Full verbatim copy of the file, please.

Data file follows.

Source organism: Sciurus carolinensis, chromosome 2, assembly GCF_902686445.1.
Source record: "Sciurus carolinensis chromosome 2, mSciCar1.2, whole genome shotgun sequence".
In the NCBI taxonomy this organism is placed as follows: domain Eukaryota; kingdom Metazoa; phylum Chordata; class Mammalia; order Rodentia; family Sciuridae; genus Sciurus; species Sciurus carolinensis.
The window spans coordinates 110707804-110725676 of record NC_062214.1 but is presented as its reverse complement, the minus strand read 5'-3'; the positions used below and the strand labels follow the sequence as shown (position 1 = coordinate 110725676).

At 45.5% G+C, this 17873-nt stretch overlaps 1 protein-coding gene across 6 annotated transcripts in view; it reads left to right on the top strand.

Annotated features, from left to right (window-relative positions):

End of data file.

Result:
Source organism: Sciurus carolinensis, chromosome 2, assembly GCF_902686445.1.
Source record: "Sciurus carolinensis chromosome 2, mSciCar1.2, whole genome shotgun sequence".
In the NCBI taxonomy this organism is placed as follows: domain Eukaryota; kingdom Metazoa; phylum Chordata; class Mammalia; order Rodentia; family Sciuridae; genus Sciurus; species Sciurus carolinensis.
The window spans coordinates 110707804-110725676 of record NC_062214.1 but is presented as its reverse complement, the minus strand read 5'-3'; the positions used below and the strand labels follow the sequence as shown (position 1 = coordinate 110725676).

At 45.5% G+C, this 17873-nt stretch overlaps 1 protein-coding gene across 6 annotated transcripts in view; it reads left to right on the top strand.

Annotated features, from left to right (window-relative positions):